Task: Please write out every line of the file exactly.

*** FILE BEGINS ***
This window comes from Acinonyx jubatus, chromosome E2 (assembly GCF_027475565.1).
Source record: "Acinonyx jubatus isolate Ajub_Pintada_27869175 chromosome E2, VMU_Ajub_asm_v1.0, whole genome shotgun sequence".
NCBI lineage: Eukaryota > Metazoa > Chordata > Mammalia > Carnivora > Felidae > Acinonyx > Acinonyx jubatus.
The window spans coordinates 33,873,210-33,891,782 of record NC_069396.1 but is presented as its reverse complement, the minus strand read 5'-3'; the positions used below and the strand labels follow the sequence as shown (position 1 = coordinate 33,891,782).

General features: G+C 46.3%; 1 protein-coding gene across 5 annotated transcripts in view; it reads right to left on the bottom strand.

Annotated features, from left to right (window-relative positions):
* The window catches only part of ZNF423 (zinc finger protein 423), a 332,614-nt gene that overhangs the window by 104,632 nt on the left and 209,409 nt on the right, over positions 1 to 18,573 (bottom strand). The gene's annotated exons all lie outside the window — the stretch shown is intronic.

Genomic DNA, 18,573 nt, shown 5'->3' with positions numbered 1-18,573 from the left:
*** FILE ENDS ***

This window comes from Acinonyx jubatus, chromosome E2 (assembly GCF_027475565.1).
Source record: "Acinonyx jubatus isolate Ajub_Pintada_27869175 chromosome E2, VMU_Ajub_asm_v1.0, whole genome shotgun sequence".
NCBI lineage: Eukaryota > Metazoa > Chordata > Mammalia > Carnivora > Felidae > Acinonyx > Acinonyx jubatus.
The window spans coordinates 33,873,210-33,891,782 of record NC_069396.1 but is presented as its reverse complement, the minus strand read 5'-3'; the positions used below and the strand labels follow the sequence as shown (position 1 = coordinate 33,891,782).

General features: G+C 46.3%; 1 protein-coding gene across 5 annotated transcripts in view; it reads right to left on the bottom strand.

Annotated features, from left to right (window-relative positions):
* The window catches only part of ZNF423 (zinc finger protein 423), a 332,614-nt gene that overhangs the window by 104,632 nt on the left and 209,409 nt on the right, over positions 1 to 18,573 (bottom strand). The gene's annotated exons all lie outside the window — the stretch shown is intronic.

Genomic DNA, 18,573 nt, shown 5'->3' with positions numbered 1-18,573 from the left: